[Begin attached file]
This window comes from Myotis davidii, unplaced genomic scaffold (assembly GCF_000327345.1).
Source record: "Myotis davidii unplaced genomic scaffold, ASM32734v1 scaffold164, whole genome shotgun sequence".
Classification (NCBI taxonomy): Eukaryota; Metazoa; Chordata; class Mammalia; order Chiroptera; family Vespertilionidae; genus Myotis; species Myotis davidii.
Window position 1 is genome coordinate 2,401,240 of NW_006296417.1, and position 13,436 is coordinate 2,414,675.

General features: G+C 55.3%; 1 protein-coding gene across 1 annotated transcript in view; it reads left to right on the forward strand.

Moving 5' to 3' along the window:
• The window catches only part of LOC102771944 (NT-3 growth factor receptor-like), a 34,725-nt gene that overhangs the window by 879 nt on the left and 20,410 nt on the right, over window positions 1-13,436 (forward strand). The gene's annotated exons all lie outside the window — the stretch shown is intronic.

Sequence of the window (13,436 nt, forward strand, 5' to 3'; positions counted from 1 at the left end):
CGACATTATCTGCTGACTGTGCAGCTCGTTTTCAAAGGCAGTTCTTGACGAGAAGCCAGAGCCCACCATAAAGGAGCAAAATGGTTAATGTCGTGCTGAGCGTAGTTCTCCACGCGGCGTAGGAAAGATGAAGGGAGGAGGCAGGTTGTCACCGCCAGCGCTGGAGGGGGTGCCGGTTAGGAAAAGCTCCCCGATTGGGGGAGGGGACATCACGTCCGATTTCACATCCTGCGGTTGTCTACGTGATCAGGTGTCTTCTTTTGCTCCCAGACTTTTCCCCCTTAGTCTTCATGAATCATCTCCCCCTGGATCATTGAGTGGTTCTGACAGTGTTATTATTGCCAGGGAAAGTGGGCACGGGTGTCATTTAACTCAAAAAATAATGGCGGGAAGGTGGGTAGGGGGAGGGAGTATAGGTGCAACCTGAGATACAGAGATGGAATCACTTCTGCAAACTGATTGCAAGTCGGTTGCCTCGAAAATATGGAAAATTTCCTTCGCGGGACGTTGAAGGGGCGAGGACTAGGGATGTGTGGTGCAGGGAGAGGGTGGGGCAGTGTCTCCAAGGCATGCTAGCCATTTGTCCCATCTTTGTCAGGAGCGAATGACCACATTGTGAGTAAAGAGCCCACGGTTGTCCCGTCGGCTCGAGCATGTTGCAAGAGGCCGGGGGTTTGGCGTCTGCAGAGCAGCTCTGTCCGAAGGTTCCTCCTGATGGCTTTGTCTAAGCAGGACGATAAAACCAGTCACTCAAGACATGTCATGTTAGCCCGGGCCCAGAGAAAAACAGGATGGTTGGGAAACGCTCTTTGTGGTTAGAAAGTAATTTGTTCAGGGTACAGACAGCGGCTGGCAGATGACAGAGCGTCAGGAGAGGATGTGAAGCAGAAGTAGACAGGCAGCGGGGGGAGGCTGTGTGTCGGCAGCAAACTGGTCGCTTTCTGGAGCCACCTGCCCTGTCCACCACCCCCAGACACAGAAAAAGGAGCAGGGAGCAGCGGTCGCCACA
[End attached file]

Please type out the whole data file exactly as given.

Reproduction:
This window comes from Myotis davidii, unplaced genomic scaffold (assembly GCF_000327345.1).
Source record: "Myotis davidii unplaced genomic scaffold, ASM32734v1 scaffold164, whole genome shotgun sequence".
Classification (NCBI taxonomy): Eukaryota; Metazoa; Chordata; class Mammalia; order Chiroptera; family Vespertilionidae; genus Myotis; species Myotis davidii.
Window position 1 is genome coordinate 2,401,240 of NW_006296417.1, and position 13,436 is coordinate 2,414,675.

General features: G+C 55.3%; 1 protein-coding gene across 1 annotated transcript in view; it reads left to right on the forward strand.

Moving 5' to 3' along the window:
• The window catches only part of LOC102771944 (NT-3 growth factor receptor-like), a 34,725-nt gene that overhangs the window by 879 nt on the left and 20,410 nt on the right, over window positions 1-13,436 (forward strand). The gene's annotated exons all lie outside the window — the stretch shown is intronic.

Sequence of the window (13,436 nt, forward strand, 5' to 3'; positions counted from 1 at the left end):
CGACATTATCTGCTGACTGTGCAGCTCGTTTTCAAAGGCAGTTCTTGACGAGAAGCCAGAGCCCACCATAAAGGAGCAAAATGGTTAATGTCGTGCTGAGCGTAGTTCTCCACGCGGCGTAGGAAAGATGAAGGGAGGAGGCAGGTTGTCACCGCCAGCGCTGGAGGGGGTGCCGGTTAGGAAAAGCTCCCCGATTGGGGGAGGGGACATCACGTCCGATTTCACATCCTGCGGTTGTCTACGTGATCAGGTGTCTTCTTTTGCTCCCAGACTTTTCCCCCTTAGTCTTCATGAATCATCTCCCCCTGGATCATTGAGTGGTTCTGACAGTGTTATTATTGCCAGGGAAAGTGGGCACGGGTGTCATTTAACTCAAAAAATAATGGCGGGAAGGTGGGTAGGGGGAGGGAGTATAGGTGCAACCTGAGATACAGAGATGGAATCACTTCTGCAAACTGATTGCAAGTCGGTTGCCTCGAAAATATGGAAAATTTCCTTCGCGGGACGTTGAAGGGGCGAGGACTAGGGATGTGTGGTGCAGGGAGAGGGTGGGGCAGTGTCTCCAAGGCATGCTAGCCATTTGTCCCATCTTTGTCAGGAGCGAATGACCACATTGTGAGTAAAGAGCCCACGGTTGTCCCGTCGGCTCGAGCATGTTGCAAGAGGCCGGGGGTTTGGCGTCTGCAGAGCAGCTCTGTCCGAAGGTTCCTCCTGATGGCTTTGTCTAAGCAGGACGATAAAACCAGTCACTCAAGACATGTCATGTTAGCCCGGGCCCAGAGAAAAACAGGATGGTTGGGAAACGCTCTTTGTGGTTAGAAAGTAATTTGTTCAGGGTACAGACAGCGGCTGGCAGATGACAGAGCGTCAGGAGAGGATGTGAAGCAGAAGTAGACAGGCAGCGGGGGGAGGCTGTGTGTCGGCAGCAAACTGGTCGCTTTCTGGAGCCACCTGCCCTGTCCACCACCCCCAGACACAGAAAAAGGAGCAGGGAGCAGCGGTCGCCACA